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Innovative Solution for Nuclear Waste Management

Nuclear energy has resurfaced as a hot topic in a world deeply concerned about the environmental and geopolitical consequences of fossil fuel use. Its ability to generate electricity on a large scale while emitting no greenhouse gases holds promise as a long-term clean energy source that could bridge society’s transition away from fossil fuels and toward a net-zero future.

Innovative Solution for Nuclear Waste Management
A team of University of Houston researchers has discovered molecular crystals capable of capturing iodine—one of the most common radioactive fission products. The versatile crystals could be used for nuclear waste management and other energy-related applications. Image Credit: University of Houston

Nuclear power generation, on the other hand, generates radioactive waste. The safe disposal of nuclear waste remains a critical challenge that must be addressed to gain public trust in this transformative power solution.

Scientists from the University of Houston have now developed molecular crystals based on cyclotetrabenzil hydrazones as a novel approach to managing nuclear waste. These crystals can capture iodine, one of the most prevalent radioactive fission products, in aqueous and organic solutions, as well as at the interface between the two. They are based on a ground-breaking discovery made by the group in 2015.

This last point is particularly salient because iodine capture on interfaces could prevent the iodine from reaching and damaging the specialized paint coatings used in nuclear reactors and waste containment vessels.

Ognjen Miljanic, Study Corresponding Author and Professor, Chemistry, University of Houston

The research was published in the journal Cell Reports Physical Science and was funded by the National Science Foundation.

These crystals have an incredible iodine uptake capacity, outpacing porous metal-organic frameworks (MOFs) and covalent organic frameworks (COFs), originally believed to be the pinnacle of iodine capture materials.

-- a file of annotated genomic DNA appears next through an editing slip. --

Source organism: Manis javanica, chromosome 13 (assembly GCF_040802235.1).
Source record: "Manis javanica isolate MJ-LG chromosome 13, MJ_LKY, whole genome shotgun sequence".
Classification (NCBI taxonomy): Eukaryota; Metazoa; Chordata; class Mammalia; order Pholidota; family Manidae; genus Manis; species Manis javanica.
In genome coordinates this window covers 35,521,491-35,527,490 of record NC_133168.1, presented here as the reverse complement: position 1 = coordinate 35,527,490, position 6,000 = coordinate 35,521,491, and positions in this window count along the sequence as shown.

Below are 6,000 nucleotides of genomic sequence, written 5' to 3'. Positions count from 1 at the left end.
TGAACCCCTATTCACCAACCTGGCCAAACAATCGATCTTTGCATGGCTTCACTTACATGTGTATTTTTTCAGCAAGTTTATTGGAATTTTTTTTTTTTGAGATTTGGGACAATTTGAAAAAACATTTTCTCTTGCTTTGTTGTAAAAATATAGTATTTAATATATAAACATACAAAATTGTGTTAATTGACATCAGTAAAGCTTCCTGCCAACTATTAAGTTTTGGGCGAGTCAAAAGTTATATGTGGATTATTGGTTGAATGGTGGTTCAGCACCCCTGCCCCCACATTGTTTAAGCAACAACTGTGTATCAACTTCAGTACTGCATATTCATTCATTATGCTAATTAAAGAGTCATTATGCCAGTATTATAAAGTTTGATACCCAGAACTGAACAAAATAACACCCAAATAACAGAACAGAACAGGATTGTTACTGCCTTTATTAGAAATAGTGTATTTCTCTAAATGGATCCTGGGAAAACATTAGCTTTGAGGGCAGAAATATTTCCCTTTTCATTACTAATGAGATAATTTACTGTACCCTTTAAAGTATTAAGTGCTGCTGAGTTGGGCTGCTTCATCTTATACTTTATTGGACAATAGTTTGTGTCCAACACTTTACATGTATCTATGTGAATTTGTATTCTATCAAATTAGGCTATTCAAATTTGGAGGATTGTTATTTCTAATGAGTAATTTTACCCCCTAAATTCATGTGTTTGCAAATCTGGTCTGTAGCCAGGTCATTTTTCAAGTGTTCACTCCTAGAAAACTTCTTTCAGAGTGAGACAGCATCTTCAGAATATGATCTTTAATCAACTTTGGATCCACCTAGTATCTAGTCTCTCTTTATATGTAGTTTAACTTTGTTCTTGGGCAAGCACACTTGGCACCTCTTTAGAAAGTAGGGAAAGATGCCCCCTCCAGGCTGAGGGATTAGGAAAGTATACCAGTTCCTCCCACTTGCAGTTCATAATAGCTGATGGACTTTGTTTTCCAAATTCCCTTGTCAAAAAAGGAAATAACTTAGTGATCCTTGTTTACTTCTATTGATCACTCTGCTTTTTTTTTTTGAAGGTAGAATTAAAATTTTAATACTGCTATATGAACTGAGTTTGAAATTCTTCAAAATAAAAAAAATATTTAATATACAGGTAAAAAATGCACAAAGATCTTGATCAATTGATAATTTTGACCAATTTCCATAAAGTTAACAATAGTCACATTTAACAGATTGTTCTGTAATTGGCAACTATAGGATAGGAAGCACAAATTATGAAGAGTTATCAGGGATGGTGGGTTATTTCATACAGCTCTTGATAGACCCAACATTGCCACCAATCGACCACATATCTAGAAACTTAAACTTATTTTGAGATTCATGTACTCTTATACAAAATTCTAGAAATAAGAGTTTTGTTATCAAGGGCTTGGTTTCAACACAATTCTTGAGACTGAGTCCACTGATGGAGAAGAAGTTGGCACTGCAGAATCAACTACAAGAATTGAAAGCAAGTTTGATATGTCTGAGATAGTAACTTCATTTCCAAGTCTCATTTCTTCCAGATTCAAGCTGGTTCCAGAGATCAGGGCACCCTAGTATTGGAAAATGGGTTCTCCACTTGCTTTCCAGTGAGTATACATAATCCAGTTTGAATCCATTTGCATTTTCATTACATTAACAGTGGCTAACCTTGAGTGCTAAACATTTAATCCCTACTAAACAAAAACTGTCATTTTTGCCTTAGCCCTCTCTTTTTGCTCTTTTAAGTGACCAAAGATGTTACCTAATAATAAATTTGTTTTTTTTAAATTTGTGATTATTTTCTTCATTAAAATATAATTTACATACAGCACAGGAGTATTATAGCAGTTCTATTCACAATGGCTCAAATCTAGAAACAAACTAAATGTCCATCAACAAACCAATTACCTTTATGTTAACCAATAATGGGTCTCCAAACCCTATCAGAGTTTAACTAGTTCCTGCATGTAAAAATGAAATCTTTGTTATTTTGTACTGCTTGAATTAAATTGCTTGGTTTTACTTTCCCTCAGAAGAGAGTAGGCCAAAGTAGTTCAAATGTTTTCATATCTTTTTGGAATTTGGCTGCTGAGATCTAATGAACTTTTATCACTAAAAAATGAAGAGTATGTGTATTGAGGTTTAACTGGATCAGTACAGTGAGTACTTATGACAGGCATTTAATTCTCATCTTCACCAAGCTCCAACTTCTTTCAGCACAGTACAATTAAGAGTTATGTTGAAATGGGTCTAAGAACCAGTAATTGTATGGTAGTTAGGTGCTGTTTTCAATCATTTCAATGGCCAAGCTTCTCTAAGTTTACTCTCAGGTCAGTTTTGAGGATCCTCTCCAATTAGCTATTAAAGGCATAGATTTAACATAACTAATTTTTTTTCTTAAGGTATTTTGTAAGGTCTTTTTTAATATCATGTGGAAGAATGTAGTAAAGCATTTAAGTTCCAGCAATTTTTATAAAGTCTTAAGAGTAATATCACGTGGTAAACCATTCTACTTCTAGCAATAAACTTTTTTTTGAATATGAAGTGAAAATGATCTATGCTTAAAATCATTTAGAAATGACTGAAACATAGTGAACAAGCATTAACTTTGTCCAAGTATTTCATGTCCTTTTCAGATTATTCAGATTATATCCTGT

The discovery was made while Alexandra Robles, the study’s first author and a former doctoral candidate whose dissertation was based on this investigation, was working with the crystals in Miljanic’s lab. Robles looked into using crystals to capture iodine because she was interested in finding a way to deal with nuclear waste.

She ended up capturing iodine on the interface between the organic and water layers, which is an understudied phenomenon. When the material is deposited between the organic and aqueous layer, it essentially stops the transfer of iodine from one layer to another.

Ognjen Miljanic, Study Corresponding Author and Professor, Chemistry, University of Houston

This procedure not only maintains the integrity of reactor coatings and improves containment, but it also allows for transferring the captured iodine from one location to another. “The idea here is that you capture it at a place where it's difficult to manage, and then you release it at a place where it's easy to manage,” Miljanic notes.

Additionally, this catch-and-release technology allows for the reuse of the crystals. “If the pollutant just sticks to the regent, the whole thing has to be thrown away. And that increases waste and economic loss,” Miljanic adds.

These incredible potentials must be tested in real-world applications, which has Miljanic thinking about the next steps.

Molecules, Crystals and Octopi, Oh My!

Miljanic’s team uses commercially available chemicals to generate these tiny organic molecules made up of only carbon, hydrogen, and oxygen atoms.

The research team dubbed each crystal “The Octopus” because it is a ring-shaped structure with eight linear pieces emanating from it.

They are quite easy to make and can be produced at a large scale from relatively inexpensive materials without any special protective atmosphere,” says Miljanic.

In an academic lab, he estimates that he can presently produce these crystals for about $1 per gram. Miljanic believes that the cost would be substantially lower in an industrial setting.

These voracious little crystals can capture more than just iodine. Miljanic and his colleagues have used some of them to capture CO2, which would be another significant step toward a cleaner, more sustainable world. Furthermore, the molecules in “The Octopus” are closely linked to those observed in materials used to make lithium-ion batteries, which paves the way to new energy opportunities.

This is a type of simple molecule that can do all sorts of different things depending on how we integrate it with the rest of any given system. So, we’re pursuing all those applications as well.

Ognjen Miljanic, Study Corresponding Author and Professor, Chemistry, University of Houston

The crystals’ immense potential excites him, and he is eager to investigate how they might be used in real life. Finding a partner who will assist the scientists in exploring various commercial aspects is his next objective.

To improve them until then, the researchers intend to dig deeper into the kinetics and behaviors of the crystal structures.

Journal Reference:

Robles, A., et al. (2023) Cyclobenzil hydrazones with high iodine capture capacities in solutions and on interfaces. Cell Reports Physical Science.

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